Doctors recommend eating at least two servings of fish a week. The highest levels of omega-3 fatty acids are in:

  • Mackerel
  • Lake trout
  • Herring
  • Sardines
  • Albacore tuna
  • Salmon
  • Halibut (YUM!!)

You should bake or grill the fish to avoid adding unhealthy fats. If you don't like fish, you can also get small amounts of omega-3 fatty acids from foods like ground flaxseed or canola oil.

You can take an omega-3 or fish oil supplement to get some of the benefits, but you won't get other nutrients in fish, like selenium. If you decide to take a supplement, just remember to watch your diet and eat lean meat or vegetables in place of fish.

3. Walnuts, almonds and other nuts

Walnuts, almonds and other nuts can reduce blood cholesterol. Rich in polyunsaturated fatty acids, walnuts also help keep blood vessels healthy.

According to the Food and Drug Administration, eating about a handful (1.5 ounces, or 42.5 grams) a day of most nuts, such as almonds, hazelnuts, peanuts, pecans, some pine nuts, pistachio nuts and walnuts, may reduce your risk of heart disease. Just make sure the nuts you eat aren't salted or coated with sugar.

All nuts are high in calories, so a handful will do. To avoid eating too many nuts and gaining weight, replace foods high in saturated fat with nuts. For example, instead of using cheese, meat or croutons in your salad, add a handful of walnuts or almonds.

4. Olive oil

Olive oil contains a potent mix of antioxidants that can lower your "bad" (LDL) cholesterol but leave your "good" (HDL) cholesterol untouched.

The Food and Drug Administration recommends using about 2 tablespoons (23 grams) of olive oil a day in place of other fats in your diet to get its heart-healthy benefits. To add olive oil to your diet, you can saute vegetables in it, add it to a marinade, or mix it with vinegar as a salad dressing. You can also use olive oil as a substitute for butter when basting meat or as a dip for bread. Olive oil is high in calories, so don't eat more than the recommended amount.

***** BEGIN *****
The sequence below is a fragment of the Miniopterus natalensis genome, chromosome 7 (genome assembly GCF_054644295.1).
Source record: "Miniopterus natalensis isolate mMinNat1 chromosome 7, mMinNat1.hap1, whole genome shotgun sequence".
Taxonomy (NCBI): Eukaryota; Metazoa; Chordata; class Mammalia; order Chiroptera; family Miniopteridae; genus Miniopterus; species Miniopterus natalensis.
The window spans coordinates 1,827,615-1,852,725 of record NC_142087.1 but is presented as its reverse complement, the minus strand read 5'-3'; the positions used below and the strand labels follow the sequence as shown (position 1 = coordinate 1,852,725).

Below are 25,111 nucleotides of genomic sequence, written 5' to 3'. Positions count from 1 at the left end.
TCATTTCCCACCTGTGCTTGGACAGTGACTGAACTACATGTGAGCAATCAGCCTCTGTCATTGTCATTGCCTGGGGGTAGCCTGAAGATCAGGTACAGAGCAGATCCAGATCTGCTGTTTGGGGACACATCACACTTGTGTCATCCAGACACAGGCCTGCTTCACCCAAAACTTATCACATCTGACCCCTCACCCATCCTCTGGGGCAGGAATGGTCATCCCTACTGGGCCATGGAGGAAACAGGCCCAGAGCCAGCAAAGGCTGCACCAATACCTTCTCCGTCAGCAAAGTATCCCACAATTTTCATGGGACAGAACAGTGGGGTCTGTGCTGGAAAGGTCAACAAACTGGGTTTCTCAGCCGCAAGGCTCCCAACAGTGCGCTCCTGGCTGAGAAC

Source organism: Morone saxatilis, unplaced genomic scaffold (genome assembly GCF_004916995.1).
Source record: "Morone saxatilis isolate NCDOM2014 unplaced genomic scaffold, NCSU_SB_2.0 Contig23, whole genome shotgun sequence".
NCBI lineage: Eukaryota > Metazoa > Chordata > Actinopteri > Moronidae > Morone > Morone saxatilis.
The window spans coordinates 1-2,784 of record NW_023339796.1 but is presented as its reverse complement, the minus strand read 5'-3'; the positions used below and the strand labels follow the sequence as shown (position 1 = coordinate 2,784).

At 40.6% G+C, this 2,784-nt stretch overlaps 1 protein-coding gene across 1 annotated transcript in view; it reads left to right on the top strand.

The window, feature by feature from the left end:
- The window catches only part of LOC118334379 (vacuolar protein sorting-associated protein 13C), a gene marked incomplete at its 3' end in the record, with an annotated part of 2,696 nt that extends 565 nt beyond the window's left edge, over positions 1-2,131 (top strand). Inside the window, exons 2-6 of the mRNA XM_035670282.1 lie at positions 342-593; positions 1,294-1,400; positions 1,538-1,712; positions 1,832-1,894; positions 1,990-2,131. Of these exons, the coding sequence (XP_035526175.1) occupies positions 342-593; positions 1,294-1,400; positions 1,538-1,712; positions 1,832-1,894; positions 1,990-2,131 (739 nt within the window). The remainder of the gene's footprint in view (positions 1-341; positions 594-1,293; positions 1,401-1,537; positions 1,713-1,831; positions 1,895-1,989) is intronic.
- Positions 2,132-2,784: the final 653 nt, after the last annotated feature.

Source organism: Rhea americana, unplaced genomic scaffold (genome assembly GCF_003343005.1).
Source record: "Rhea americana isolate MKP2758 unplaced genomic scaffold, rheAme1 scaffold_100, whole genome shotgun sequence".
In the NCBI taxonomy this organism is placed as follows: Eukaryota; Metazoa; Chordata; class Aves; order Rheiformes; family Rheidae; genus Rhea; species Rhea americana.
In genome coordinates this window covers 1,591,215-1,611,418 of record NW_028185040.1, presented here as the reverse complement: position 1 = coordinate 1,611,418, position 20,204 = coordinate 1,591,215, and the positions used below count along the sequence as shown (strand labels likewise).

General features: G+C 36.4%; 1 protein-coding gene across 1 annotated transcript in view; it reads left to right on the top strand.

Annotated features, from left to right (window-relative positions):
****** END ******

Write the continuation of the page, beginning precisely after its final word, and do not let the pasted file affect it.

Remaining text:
The cholesterol-lowering effects of olive oil are even greater if you choose extra-virgin olive oil, meaning the oil is less processed and contains more heart-healthy antioxidants. But keep in mind that "light" olive oils are usually more processed than extra-virgin or virgin olive oils and are lighter in color, not fat or calories.

5. Foods with added plant sterols or stanols (huh?)

Foods are now available that have been fortified with sterols or stanols — substances found in plants that help block the absorption of cholesterol.

Margarines, orange juice and yogurt drinks with added plant sterols can help reduce LDL cholesterol by more than 10 percent. The amount of daily plant sterols needed for results is at least 2 grams — which equals about two 8-ounce (237-milliliter) servings of plant sterol-fortified orange juice a day.

Plant sterols or stanols in fortified foods don't appear to affect levels of triglycerides or of high-density lipoprotein (HDL), the "good" cholesterol.

Other changes to your diet

For any of these foods to provide their benefit, you need to make other changes to your diet and lifestyle.

Cut back on the cholesterol and total fat — especially saturated and trans fats — that you eat. Saturated fats, like those in meat, full-fat dairy products and some oils, raise your total cholesterol. Trans fats, which are sometimes found in margarines and store-bought cookies, crackers and cakes, are particularly bad for your cholesterol levels. Trans fats raise low-density lipoprotein (LDL), the "bad" cholesterol, and lower high-density lipoprotein (HDL), the "good" cholesterol.


The overarching theme here seems to be simple: Stop eating dumb things, and start eating real things. Portion control is also going to be an issue... an hour ago, I had a cup of tea and a piece of toast with peanut butter, and I'm STARVING. But, I guess that's all part of the experiance, right?

I'll let you guys know how it all goes. I'm going back for more blood work on Sept 9.

*Yes, I quit. I never really had the drive to, I didn't wake up one morning and say "Geez, I hate doing this, and I don't want to do it anymore"... I just stopped. I still get cravings. LOTS of them, especially since I'm around smokers a lot (Adam's family, people outside, people at bus stops...). I haven't started again for 2 reasons only: 1) I really can't afford it anymore with the HST, and the rising prices, and 2) Mom would be disappointed. I miss it, actually.